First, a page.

Captain Trowbridge remained with us until October, when the order was received to evacuate, and so we boarded the Ben-De-Ford, a transport, for Beaufort, S. C. When we arrived in Beaufort, Captain Trowbridge and the men he had enlisted went to camp at Old Fort, which they named "Camp Saxton." I was enrolled as laundress.

*   *   *

The first colored troops did not receive any pay for eighteen months, and the men had to depend wholly on what they received from the commissary, established by General Saxton. A great many of these men had large families, and as they had no money to give them, their wives were obliged to support themselves and children by washing for the officers of the gunboats and the soldiers, and making cakes and pies which they sold to the boys in camp. Finally, in 1863, the government decided to give them half pay, but the men would not accept this. They wanted "full pay" or nothing. They preferred rather to give their services to the state, which they did until 1864, when the government granted them full pay, with all the back pay due.

I remember hearing Captain Heasley telling his company, one day, "Boys, stand up for your full pay! I am with you, and so are all the officers." This captain was from Pennsylvania, and was a very good man; all the men liked him. . . .

I had a number of relatives in this regiment,—several uncles, some cousins, and a husband in Company E, and a number of cousins in other companies. Major Strong, of this regiment, started home on a furlough, but the vessel he was aboard was lost, and he never reached his home. He was one of the best officers we had. After his death, Captain C. T. Trowbridge was promoted major, August, 1863, and filled Major Strong's place until December, 1864, when he was promoted lieutenant-colonel, which he remained until he was mustered out, February 6, 1866.

*   *   *

March 10, 1863, we were ordered to Jacksonville, Florida. Leaving Camp Saxton between four and five o'clock, we arrived at Jacksonville about eight o'clock next morning, accompanied by three or four gunboats. When the rebels saw these boats, they ran out of the city, leaving the women behind, and we found out afterwards that they thought we had a much larger fleet than we really had. Our regiment was kept out of sight until we made fast at the wharf where it landed, and while the gunboats were shelling up the river and as far inland as possible, the regiment landed and marched up the street, where they spied the rebels who had fled from the city. They were hiding behind a house about a mile or so away, their faces blackened to disguise themselves as negroes, and our boys, as they advanced toward them, halted a second, saying, "They are black men! Let them come to us, or we will make them know who we are." With this, the firing was opened and several of our men were wounded and killed. The rebels had a number wounded and killed. It was through this way the discovery was made that they were white men. Our men drove them some distance in retreat and then threw out their pickets.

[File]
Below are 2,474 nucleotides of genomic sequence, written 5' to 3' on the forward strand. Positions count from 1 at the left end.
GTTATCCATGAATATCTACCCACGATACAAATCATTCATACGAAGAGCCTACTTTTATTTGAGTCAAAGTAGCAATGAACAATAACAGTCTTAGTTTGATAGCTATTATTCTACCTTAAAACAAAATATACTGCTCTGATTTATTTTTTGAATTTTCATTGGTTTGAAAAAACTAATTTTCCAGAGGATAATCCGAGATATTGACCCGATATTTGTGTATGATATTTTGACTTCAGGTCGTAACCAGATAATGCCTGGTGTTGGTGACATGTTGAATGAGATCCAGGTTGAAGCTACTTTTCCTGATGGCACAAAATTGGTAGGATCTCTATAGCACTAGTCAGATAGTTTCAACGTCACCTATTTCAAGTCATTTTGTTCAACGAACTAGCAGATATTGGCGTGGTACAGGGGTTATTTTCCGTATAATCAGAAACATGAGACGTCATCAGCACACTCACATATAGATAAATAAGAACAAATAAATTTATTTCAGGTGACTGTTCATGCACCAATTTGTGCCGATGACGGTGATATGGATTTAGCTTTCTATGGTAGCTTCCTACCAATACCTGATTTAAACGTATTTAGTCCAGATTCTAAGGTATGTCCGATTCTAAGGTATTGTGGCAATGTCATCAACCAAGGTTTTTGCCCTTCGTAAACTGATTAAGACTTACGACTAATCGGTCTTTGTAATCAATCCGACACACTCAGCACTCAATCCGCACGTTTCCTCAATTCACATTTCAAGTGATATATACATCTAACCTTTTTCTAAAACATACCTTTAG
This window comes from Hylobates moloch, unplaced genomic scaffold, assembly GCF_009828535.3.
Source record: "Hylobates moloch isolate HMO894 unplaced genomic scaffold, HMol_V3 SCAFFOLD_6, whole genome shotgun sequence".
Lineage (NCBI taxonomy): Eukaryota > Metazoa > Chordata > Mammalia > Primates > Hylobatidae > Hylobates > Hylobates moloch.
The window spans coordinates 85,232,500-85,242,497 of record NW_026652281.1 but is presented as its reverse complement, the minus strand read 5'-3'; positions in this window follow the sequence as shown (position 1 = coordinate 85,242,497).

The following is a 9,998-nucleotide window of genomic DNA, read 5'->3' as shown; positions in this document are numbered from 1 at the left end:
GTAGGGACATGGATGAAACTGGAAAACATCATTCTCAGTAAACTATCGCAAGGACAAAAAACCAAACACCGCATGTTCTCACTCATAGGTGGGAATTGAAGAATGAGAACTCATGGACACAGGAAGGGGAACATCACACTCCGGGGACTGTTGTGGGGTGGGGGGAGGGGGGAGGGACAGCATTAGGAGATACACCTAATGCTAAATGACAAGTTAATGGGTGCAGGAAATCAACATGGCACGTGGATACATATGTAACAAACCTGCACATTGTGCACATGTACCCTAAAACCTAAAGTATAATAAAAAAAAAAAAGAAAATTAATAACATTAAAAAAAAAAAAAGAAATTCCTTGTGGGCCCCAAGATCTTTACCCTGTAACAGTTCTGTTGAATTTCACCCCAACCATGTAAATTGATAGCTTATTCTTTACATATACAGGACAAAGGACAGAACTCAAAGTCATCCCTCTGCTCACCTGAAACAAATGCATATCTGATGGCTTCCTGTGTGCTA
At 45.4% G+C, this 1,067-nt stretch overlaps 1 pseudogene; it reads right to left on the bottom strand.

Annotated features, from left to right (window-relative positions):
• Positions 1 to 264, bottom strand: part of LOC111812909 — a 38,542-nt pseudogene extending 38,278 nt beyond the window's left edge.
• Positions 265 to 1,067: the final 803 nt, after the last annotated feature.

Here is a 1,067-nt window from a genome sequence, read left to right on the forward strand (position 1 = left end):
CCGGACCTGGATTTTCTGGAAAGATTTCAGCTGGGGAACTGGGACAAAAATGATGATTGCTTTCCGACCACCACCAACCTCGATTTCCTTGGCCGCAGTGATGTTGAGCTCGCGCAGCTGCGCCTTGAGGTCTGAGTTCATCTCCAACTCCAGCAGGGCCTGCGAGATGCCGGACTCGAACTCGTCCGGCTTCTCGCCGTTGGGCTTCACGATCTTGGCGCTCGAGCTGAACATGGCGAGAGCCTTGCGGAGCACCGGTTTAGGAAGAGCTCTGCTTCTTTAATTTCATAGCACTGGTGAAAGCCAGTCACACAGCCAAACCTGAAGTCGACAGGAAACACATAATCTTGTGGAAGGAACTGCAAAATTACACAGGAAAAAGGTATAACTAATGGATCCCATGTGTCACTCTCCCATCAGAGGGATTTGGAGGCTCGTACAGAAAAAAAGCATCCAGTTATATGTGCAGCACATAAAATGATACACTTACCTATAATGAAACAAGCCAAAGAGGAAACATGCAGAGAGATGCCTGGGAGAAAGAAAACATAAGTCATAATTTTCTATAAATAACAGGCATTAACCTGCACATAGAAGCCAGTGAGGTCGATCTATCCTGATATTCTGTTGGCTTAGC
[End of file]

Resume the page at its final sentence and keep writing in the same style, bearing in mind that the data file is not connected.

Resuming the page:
While the fighting was on, a friend, Lizzie Lancaster, and I stopped at several of the rebel homes, and after talking with some of the women and children we asked them if they had any food. They claimed to have only some hard-tack, and evidently did not care to give us anything to eat, but this was not surprising. They were bitterly against our people and had no mercy or sympathy for us.